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The Move to Sustainable Capitalism


A report released by Generation Investment Management calls for a paradigm shift to “Sustainable Capitalism”, a system where costs will include effects on the environment, the future and all stakeholders.
Generation Investment Management, founded by former Vice President Al Gore and David Blood, has produced a report, in collaboration with a range of industry experts on sustainability and investment. It outlines the problems of our current economic system, ways to improve it, and the steps we need to take. The focus is on Environmental, Social and Governance (ESG) issues.

What is Sustainable Capitalism?

The definition given to Sustainable Capitalism is: “a framework that seeks to maximise long-term economic value creation by reforming markets to address real needs while considering all costs and integrating ESG metrics into the decision-making process.” In layman’s terms, this means that costs to society and the environment will be taken into account when people and companies are making their decisions.

The report criticises the short term attitude of consumers, investors and policy makers, who are all making decisions without thinking about the long term effect on the planet and the population. The solution given is to reform the market to include ‘externalities’, an economist’s term for external costs, such as those to the environment or society. One example of this is introducing a carbon tax, so that the price of emitting carbon dioxide reflects the cost of the damage it may do in the future.

One of the key points raised is for governments to evaluate progress in different ways to just Gross domestic product (GDP). GDP, which is a measure of output made up of the market value of all final goods and services produced, does not contain 'externalities'. The report, and other commentators on this subject[*], explain that the new measure, or measures, will need to track sustainable growth, including the costs to environment and society of growth. Other actions that they propose include longer terms for company chief executives (CEOs), compensation that reflects long term performance, rewards for shareholders who have held stock for a long period of time, increased reporting on ESG data, and further research into how to use these data to value companies.

The transition to “Sustainable Capitalism” will be challenging, particularly convincing investment markets and governments to start taking a much longer term approach. Educating people in sustainable issues and how to use them in investment will also be a challenge and the area requires further research. The report also points out that vested interests represent a significant barrier to change. Many institutions would be damaged by “Sustainable Capitalism”, such as highly polluting industrial companies. Many of these vested interests are putting large amounts of money into fighting these kinds of policy changes, and are funding research against it.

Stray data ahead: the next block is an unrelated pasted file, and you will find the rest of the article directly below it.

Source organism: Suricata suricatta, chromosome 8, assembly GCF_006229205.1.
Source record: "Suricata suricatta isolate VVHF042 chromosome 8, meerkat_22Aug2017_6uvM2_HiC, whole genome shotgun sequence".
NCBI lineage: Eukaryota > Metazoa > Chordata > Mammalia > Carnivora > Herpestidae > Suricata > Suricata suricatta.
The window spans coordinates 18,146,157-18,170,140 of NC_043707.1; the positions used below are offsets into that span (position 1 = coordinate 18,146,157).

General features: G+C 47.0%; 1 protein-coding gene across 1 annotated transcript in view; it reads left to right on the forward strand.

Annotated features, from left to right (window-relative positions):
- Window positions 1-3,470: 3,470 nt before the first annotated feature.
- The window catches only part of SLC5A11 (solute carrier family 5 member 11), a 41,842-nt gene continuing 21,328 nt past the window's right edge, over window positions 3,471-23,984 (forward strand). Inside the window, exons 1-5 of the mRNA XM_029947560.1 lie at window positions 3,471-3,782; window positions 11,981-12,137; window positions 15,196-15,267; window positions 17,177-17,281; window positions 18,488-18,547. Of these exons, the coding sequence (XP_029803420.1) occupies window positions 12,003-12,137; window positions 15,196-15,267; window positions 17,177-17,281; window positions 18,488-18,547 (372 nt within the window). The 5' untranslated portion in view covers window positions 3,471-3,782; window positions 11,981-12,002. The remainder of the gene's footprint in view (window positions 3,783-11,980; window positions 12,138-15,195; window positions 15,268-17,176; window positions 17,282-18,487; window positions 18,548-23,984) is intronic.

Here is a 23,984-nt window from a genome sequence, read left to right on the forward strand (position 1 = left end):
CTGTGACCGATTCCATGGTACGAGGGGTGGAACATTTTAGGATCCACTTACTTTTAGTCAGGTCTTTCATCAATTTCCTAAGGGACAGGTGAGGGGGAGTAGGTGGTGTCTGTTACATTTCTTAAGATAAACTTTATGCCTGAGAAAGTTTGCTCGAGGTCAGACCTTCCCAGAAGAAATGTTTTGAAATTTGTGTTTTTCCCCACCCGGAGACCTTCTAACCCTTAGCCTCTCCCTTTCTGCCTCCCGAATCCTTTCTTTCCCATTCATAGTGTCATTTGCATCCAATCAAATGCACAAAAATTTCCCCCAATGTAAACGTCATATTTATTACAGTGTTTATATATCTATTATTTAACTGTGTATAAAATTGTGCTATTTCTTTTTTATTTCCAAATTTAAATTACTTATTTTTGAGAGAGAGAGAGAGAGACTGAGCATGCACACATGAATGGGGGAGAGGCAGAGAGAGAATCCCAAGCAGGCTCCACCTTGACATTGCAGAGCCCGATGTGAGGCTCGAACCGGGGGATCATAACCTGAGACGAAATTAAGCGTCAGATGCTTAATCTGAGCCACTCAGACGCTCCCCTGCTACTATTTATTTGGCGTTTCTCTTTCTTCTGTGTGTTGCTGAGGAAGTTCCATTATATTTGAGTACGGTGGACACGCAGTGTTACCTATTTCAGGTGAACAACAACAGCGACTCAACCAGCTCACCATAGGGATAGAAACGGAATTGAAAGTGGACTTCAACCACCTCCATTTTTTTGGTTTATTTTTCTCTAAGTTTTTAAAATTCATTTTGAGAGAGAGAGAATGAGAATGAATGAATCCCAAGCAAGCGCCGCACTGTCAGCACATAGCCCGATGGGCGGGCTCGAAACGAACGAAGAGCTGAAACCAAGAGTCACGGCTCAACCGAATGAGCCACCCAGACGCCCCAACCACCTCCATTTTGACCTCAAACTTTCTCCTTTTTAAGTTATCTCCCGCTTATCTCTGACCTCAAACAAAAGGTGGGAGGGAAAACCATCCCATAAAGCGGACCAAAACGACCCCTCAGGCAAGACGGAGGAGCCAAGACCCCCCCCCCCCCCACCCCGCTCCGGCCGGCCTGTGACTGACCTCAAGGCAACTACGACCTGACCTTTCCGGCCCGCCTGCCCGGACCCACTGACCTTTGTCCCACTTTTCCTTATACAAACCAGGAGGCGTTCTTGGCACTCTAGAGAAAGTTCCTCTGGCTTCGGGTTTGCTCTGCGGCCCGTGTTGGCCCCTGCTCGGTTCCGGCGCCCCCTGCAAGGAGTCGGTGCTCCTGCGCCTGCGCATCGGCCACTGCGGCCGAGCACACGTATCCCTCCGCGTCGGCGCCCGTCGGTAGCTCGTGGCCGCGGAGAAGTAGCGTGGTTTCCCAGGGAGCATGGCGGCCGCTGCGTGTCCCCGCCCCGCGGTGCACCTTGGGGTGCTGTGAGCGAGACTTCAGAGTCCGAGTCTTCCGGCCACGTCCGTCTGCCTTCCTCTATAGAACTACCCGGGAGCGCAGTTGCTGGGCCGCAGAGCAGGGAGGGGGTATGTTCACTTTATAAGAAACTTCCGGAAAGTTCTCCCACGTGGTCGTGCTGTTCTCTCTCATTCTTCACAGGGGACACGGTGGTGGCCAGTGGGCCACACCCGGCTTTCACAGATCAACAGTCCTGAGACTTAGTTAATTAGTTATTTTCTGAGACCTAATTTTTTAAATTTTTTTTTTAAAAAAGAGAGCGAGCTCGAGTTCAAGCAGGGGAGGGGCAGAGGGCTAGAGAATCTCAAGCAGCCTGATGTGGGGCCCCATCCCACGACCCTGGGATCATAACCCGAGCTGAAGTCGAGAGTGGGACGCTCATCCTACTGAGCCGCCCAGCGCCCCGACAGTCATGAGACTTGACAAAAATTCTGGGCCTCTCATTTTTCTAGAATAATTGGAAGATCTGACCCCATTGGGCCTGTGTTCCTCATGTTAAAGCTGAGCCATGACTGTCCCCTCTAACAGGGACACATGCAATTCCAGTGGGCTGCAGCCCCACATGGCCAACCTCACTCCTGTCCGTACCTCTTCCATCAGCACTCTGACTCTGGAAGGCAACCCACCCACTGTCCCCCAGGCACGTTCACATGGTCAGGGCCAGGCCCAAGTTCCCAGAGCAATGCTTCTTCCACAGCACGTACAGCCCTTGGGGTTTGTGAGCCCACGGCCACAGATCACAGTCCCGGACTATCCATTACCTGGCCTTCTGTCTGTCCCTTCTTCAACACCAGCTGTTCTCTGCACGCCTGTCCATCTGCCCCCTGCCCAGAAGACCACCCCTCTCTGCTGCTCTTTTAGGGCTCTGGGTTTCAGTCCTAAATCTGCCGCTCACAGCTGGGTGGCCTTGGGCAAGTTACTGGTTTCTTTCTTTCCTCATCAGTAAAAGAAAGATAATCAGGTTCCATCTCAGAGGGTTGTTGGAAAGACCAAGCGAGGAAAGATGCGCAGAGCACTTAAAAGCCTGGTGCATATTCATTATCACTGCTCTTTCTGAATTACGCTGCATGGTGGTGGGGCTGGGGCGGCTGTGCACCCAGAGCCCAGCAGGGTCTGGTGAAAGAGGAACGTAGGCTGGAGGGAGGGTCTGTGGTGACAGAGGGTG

What this means for green investment and IFAs

The report outlines what “Sustainable Capitalism” will mean for different groups such as governments, media, and companies, but it also an interesting marker in the sand for asset managers and investors.

One of the report’s key points is around “stranded assets”, which means assets that companies, or investors may own that will dramatically change in value if certain “Sustainable” policies are implemented. An example is the fossil fuel reserves that are on the balance sheet for Oil and Gas companies, which may dramatically fall in value if a high carbon tax is imposed. The report suggests that investors and asset managers should be considering these ESG risks prior to investing, to protect investors and move money into companies that will benefit from any policy changes.

The rest of the report centres on reducing “short-term” practices, and encouraging both companies, investors and consumers to take a longer term approach. The report makes a convincing case for “Sustainable Capitalism” being a benefit for investors, particularly pension funds who necessarily have much longer time horizons.

Fund context:

There are environmental funds, within the Worldwise Investor Environmental theme, that invest in companies that are involved in industries that are likely to benefit from the environmental changes that the world will experience. An example of this is Schroder Global Climate Change and Cheviot  Climate Assets Fund. The funds in the different Worldwise Themes, such as Water, Agriculture or Clean Energy have access to themes that are linked to these environmental changes.

Related funds:

Climate Assets
Schroder Global Climate Change

Useful links:

Generation IM: Sustainable Capitalism

Al gore and David Blood of Generation IM: A Manifesto for Sustainable Capitalism

The Guardian: An unconventional approach to creating a sustainable economy

Al Gore for the Huffington Post: Sustainable Capitalism

[*]

Degrowth: Publications

Beyond GDP: Home

Tags: Environmental |

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Louise Fallonall articles

Louise Fallon starting working for Worldwise Investor as an intern over the summer and has written a number of articles during that time.

Louise is studying for a degree in Mathematics and Economics BSc at London School of Economics and Political Science, and graduates next summer.


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